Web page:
I think it’s important to start by explaining that the book that is the subject of this review is not the novel Mhudi written by Sol Plaatjie, but rather a compilation of commemorative texts written by South African academics, writers and poets, edited by Sabata-Mpho Mokae and Brian Willan.
I was educated in an English first language school, so as you would expect I never read Mhudi in high school and have never come across the text in my tertiary years. Despite the fact that I consider myself an enthusiast of African literature, it shames me to admit that it somehow never occurred to me to read the book till now.
So, the week leading up to the arrival of this compilation I thought I would do myself the service of going ahead and reading Mhudi, so as to not be disappointed by any inevitable spoilers. On another occasion maybe I will get the opportunity to muse about how much I enjoyed Mhudi, but I would like to extend a note of appreciation to Sabatha-Mpho Mokae and Brian Willan for having directed my attention to the novel.
The collection opens with a heartfelt Zulu poem by Siza Nkosi-Mokhele titled, Bra Sol, Othandekayo and contains a notable cameo by South African man of letters Zakes Mda with an essay titled, ‘On writing historical fiction vs fictionalized history: lessons from Sol Plaatjies Mhudi.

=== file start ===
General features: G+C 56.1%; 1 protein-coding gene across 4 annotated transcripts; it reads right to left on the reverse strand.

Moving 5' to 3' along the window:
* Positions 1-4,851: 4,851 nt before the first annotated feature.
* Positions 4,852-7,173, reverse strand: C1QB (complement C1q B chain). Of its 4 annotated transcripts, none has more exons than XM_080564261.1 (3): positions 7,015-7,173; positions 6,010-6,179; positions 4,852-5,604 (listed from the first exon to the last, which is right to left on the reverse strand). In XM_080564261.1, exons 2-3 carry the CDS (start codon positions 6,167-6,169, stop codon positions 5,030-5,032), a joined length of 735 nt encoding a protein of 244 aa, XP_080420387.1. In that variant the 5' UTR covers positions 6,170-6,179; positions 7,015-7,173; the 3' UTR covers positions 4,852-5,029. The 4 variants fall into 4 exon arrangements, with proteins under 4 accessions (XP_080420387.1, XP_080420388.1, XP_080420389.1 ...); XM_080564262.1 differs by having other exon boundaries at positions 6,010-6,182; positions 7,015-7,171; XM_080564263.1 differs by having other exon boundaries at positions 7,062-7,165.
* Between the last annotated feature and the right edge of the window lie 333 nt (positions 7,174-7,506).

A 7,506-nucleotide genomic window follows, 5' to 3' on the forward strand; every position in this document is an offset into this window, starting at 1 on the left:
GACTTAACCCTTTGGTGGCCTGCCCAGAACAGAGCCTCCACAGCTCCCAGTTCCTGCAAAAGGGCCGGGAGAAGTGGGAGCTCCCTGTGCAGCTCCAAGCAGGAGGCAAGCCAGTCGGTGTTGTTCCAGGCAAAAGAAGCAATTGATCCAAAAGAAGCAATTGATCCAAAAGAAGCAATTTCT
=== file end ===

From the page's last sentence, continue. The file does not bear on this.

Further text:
I particularly enjoyed the essay by Lesego Malepe titled, ‘Sol Plaatjie’s Mhudi and the issue of Land in Southern Africa: Past, Present and Future. Malepe speaks candidly about the history of dispossession of land in South African and how the novel was written years after the 1913 Land Act predicted what was to come. She reminds readers of the famous quote by Plaajie. In his book Native Life in South Africa, “Awaking on Friday morning, June 20, 1913, the South African Native found himself not actually a slave, but a pariah in the land of his birth.”
There is no shortage of neat insightful literary anecdotes sprinkled generously throughout the book along with a full serving of thorough academic research on the history of the novel and the great man Sol Plaatjie. A project such of this one enhances our appreciation of African literature and this collection of essays, poems and short stories is a fitting tribute to one of the most important literary texts to come out of Southern African.
It’s no wonder Sol Plaatjie’s Mhudi is the first full-length novel written in English by a black South African. It’s a very important bit of historical fiction, one that still rings true almost a century later.
I think it is important that we write stories about our history in our own voices, but it is equally important that we remember those stories and keep telling them to different generations.
Sabatha-Mpho Mokae, Brian Willan and the collection of writers who paid tribute to this great text, have done a great service to South African literature.